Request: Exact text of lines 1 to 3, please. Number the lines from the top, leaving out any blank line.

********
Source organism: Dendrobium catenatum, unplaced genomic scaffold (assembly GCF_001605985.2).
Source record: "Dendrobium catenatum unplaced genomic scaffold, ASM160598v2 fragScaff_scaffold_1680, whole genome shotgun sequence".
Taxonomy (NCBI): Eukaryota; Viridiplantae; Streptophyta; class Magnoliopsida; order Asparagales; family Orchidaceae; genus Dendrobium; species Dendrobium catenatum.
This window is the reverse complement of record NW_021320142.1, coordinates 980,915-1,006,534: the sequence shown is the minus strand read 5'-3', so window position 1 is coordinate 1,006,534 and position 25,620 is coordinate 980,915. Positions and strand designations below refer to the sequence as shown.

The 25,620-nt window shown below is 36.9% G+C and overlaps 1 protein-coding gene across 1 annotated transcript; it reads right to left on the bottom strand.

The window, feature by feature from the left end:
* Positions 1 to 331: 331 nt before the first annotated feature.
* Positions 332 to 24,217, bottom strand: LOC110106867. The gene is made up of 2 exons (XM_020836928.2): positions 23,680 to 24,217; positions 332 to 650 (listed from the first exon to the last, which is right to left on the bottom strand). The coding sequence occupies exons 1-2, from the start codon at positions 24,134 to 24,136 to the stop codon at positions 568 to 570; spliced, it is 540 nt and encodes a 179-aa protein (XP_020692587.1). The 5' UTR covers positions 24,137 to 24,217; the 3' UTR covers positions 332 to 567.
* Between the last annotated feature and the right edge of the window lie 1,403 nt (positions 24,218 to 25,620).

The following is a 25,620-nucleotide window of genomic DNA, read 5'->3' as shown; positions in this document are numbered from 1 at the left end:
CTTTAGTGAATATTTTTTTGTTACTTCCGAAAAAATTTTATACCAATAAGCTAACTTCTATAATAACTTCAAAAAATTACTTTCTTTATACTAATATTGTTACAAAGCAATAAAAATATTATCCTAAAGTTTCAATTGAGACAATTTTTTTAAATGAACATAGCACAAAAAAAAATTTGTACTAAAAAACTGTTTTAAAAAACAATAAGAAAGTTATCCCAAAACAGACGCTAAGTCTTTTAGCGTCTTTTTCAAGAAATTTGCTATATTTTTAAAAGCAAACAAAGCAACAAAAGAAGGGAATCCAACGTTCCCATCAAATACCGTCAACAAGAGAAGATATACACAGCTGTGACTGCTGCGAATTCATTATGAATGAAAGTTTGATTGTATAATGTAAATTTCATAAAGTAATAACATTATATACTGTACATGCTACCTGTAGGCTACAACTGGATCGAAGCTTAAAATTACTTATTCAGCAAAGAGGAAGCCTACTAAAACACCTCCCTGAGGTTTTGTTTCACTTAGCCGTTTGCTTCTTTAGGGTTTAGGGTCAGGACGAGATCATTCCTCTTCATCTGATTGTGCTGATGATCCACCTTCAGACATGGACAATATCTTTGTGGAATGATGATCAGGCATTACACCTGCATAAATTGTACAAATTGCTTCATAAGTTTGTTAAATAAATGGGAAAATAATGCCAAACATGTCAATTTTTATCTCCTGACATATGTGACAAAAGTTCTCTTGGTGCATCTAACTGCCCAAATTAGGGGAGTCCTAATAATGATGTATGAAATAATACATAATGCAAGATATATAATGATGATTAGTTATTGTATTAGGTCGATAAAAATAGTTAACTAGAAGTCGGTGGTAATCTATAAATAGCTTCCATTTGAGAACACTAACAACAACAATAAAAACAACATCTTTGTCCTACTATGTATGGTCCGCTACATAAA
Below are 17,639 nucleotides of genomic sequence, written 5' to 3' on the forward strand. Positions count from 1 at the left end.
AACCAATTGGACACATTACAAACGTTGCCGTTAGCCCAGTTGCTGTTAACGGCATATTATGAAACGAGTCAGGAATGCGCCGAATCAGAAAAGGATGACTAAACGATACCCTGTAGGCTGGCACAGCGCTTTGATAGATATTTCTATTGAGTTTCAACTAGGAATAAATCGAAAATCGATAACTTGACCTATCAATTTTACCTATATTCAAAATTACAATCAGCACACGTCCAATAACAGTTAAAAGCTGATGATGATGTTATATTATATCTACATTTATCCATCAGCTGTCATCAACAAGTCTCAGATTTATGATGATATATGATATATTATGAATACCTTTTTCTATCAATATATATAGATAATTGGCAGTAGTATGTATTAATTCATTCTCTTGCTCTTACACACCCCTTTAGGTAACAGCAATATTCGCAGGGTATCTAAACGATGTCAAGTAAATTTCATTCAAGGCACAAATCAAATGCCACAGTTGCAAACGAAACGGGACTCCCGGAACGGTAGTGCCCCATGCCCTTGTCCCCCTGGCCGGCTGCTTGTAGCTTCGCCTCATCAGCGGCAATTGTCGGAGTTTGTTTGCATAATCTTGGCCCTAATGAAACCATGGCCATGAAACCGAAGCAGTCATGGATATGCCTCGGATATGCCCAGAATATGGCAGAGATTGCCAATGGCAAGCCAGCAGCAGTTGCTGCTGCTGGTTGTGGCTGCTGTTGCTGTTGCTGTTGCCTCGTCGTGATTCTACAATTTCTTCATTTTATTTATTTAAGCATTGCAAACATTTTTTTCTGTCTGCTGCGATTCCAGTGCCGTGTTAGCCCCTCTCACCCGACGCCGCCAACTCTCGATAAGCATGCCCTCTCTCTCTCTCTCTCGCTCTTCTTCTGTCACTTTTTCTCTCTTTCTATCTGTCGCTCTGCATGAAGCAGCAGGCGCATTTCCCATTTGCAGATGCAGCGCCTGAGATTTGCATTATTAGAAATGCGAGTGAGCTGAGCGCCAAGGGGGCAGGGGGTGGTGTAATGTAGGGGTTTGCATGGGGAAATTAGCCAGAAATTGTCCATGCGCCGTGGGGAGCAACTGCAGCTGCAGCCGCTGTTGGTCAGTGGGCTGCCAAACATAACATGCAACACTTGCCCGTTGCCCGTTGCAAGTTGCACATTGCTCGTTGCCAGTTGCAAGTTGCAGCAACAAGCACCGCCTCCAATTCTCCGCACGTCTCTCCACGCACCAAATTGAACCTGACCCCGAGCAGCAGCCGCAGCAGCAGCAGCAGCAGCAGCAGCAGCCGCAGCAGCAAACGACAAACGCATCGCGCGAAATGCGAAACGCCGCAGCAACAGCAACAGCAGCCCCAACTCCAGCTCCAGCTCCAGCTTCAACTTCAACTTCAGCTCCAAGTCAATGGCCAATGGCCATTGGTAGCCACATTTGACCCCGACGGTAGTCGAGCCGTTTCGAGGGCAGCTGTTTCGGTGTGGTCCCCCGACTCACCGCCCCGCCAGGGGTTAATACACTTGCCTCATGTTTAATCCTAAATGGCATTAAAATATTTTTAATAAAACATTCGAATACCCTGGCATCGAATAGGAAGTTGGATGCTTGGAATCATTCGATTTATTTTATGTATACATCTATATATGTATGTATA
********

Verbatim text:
Source organism: Dendrobium catenatum, unplaced genomic scaffold (assembly GCF_001605985.2).
Source record: "Dendrobium catenatum unplaced genomic scaffold, ASM160598v2 fragScaff_scaffold_1680, whole genome shotgun sequence".
Taxonomy (NCBI): Eukaryota; Viridiplantae; Streptophyta; class Magnoliopsida; order Asparagales; family Orchidaceae; genus Dendrobium; species Dendrobium catenatum.